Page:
Faith & Science

HAVE YOU EVER WONDERED…WHY DIDN’T THE EGYPTIANS RECORD THE EXODUS?

DOES ARCHAEOLOGY DISPROVE THE BIBLE?

HOW LONG DID IT TAKE TO CREATE THE UNIVERSE? IS THE STORY OF JERICHO AND IT’S WALLS TRUE? IS THERE ANY EVIDENCE THAT JOSEPH EXISTED IN EGYPT?

EXPLORE THESE ISSUES AND MORE WITH D. LAING AT GRACE ALIVE

(7:30 – 8:30 p.m.) ON THE THIRD THURSDAY OF EACH MONTH.

 

The Biblical Timeline, A Chronology of Errors

by D. Laing

    In the 17th century, James Ussher, an Anglican archbisop of Northern Ireland, published “Annales veteris testamenti, a prima mundi origine deducti” (Annals of the Old Testament, deduced from the first origins of the world). Through exhaustive effort by adding up all of the periods of years referenced in the Bible he had concluded that God had created the world late in the afternoon of Saturday, October 24, 4004 BC. Archbishop Ussher provided a timeline that would be closely matched by the later efforts of others working strictly from the Bible and associated religious texts, notably by John Lightfoot, a contemporary and the Vice-Chancellor of the University of Cambridge. For this reason, Ussher’s chronology is often referred to as the Ussher-Lightfoot timeline:

4004 BC – Creation of Adam and Eve
2349 BC – Noah’s Flood
1996 BC – Birth of Abram (Abraham)
1690 BC – Death of Jacob (Israel)
1491 BC – The Exodus
1451 BC – Joshua leads the Israelites into the Promised Land.
1410 BC – Beginning of the period of the Judges
1050 BC – End of Judges period, beginning of the Kings
1012 BC – Founding of Solomon’s temple
  960 BC – Solomon’s temple built
  930 BC – Death of Solomon, division of the kingdom into Judea and Israel
  723 BC – Samaria, capital of Israel, falls to Assyrian King Shalmaneser V
  588 BC – Destruction of Jerusalem

    While these dates are quite similar to those derived by others, this is due to the similar method employed by most biblical scholars and theologians that attempted to derive a timeline from biblical narratives alone. At the beginning of the 20th century biblical historians were confident that the relatively new and evolving science of archaeology would serve to reinforce the Ussher-Lightfoot timeline. However, the association of the city of Pi-Ramses with the biblical narrative of the Exodus challenged the timeline in the early 20th century for it was named after Ramses the Great (Raamses II) who reigned 1292 – 1225 BC. In other words, it became somewhat widely accepted that the Exodus occurred around 1250 BC and not 1491 as Archbishop Ussher first determined so the timeline was revised. Additional archaeological finds either further obfuscated the timeline or indicated that biblical events as described in the narratives and when expected never occurred. The most publicized of these perhaps were the results of the excavations and studies conducted by archaeologist Kathleen Kenyon at Jericho. The walls had indeed fallen and there were even grain stores that had been burnt instead of taken as fits the narrative in the book of Joshua, yet instead of having occurred about 1250 BC or even 1450 BC, Kenyon dated the event to 1580 BC. She further proved that at the dates accepted by the biblical community for its destruction, Jericho was an abandoned site. Within the theologically accepted revised Ussher-Lightfoot timeline this along with the findings of other archaeological studies, the absence of Egyptian records concerning the Exodus, and any archaeological evidence that the 12 tribes of Israel had ever dwelt in Egypt seemed to have proven that the biblical narratives were nothing more than myth or fictional tales intended to teach a moral truth or to inspire loyalty to God. This is where science and biblical studies remained, in opposition, for much of the 20th century.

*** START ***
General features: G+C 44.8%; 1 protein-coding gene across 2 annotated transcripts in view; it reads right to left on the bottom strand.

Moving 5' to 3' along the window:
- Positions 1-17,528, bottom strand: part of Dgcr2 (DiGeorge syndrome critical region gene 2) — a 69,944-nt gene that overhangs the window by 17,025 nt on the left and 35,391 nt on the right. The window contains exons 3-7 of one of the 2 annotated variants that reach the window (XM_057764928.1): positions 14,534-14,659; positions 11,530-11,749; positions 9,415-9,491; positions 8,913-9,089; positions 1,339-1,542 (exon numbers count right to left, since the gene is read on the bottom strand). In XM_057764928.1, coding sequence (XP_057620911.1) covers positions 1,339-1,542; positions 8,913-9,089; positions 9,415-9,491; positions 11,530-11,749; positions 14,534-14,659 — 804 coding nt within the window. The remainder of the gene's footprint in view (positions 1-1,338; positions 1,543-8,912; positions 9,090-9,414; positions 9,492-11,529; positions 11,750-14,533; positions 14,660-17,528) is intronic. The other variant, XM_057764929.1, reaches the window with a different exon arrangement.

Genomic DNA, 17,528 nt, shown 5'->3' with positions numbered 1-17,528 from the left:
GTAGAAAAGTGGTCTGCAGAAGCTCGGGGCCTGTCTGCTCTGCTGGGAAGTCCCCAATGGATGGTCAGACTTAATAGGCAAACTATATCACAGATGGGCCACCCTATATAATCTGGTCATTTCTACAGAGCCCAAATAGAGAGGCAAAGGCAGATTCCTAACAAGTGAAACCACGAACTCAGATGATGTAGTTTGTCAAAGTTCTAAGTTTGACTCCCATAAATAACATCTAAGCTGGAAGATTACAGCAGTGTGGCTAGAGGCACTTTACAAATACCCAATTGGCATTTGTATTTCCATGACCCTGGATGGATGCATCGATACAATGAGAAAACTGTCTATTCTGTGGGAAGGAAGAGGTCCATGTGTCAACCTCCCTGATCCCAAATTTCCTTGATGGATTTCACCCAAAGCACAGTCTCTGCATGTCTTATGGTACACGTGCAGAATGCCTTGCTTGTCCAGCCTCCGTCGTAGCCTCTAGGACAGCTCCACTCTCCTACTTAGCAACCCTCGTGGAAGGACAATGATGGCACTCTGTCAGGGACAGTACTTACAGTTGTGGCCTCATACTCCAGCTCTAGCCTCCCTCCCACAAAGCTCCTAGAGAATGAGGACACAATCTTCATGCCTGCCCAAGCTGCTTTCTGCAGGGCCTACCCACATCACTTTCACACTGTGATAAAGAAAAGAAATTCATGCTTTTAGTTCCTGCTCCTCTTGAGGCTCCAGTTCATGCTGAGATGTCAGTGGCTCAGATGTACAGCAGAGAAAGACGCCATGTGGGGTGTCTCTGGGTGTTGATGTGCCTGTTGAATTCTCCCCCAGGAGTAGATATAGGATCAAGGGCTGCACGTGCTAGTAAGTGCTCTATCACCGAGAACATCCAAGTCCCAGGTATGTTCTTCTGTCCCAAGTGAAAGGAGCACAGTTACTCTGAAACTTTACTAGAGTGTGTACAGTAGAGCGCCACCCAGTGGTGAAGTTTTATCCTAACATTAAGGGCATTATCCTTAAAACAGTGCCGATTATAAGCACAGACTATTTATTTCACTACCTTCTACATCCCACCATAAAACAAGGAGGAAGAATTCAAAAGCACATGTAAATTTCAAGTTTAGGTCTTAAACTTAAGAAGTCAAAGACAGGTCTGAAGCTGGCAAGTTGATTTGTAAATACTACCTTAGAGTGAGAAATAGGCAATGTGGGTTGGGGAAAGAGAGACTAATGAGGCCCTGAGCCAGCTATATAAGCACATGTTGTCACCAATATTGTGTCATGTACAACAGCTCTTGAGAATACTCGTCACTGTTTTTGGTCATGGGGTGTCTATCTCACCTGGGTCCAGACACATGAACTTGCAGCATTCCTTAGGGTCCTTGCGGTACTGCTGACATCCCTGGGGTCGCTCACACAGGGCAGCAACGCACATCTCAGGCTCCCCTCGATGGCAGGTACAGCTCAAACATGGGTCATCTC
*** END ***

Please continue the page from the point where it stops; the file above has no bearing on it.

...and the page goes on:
In contrast to the Ussher-Lightfoot timeline, the archaeological timeline of modern man in the Levant extends back to 90,000 BC although it seems that the Neanderthal culture was already established. Intervening glaciations to the north and associated climate changes may have served to prevent the rich diversity required for the establishment of hunter gatherer settlements until between 52,000 and 50,000 BC. After the Late Glacial Maxima, modern man established a foothold in southern Palestine developing rudimentary settlements between 8,500 and 7,500 BC. It was not until after 6,000 BC however that herding was practiced and with a reliable source of food and clothing, farming appeared shortly thereafter and by 5,500 BC, farms relying upon a combination of agriculture and animal husbandry were somewhat common.

    Recent discoveries in archaeology, geology, climatology, and dendrochronology are pointing to a new and revised understanding of biblical events as well as the interrelationships between societies in the ancient world. These latest studies are poised on the brink of pulling down the established biblical timeline and redefining our understanding of the dynamics of ancient cultures and human migrations in response to invasions or natural disasters and catastrophes.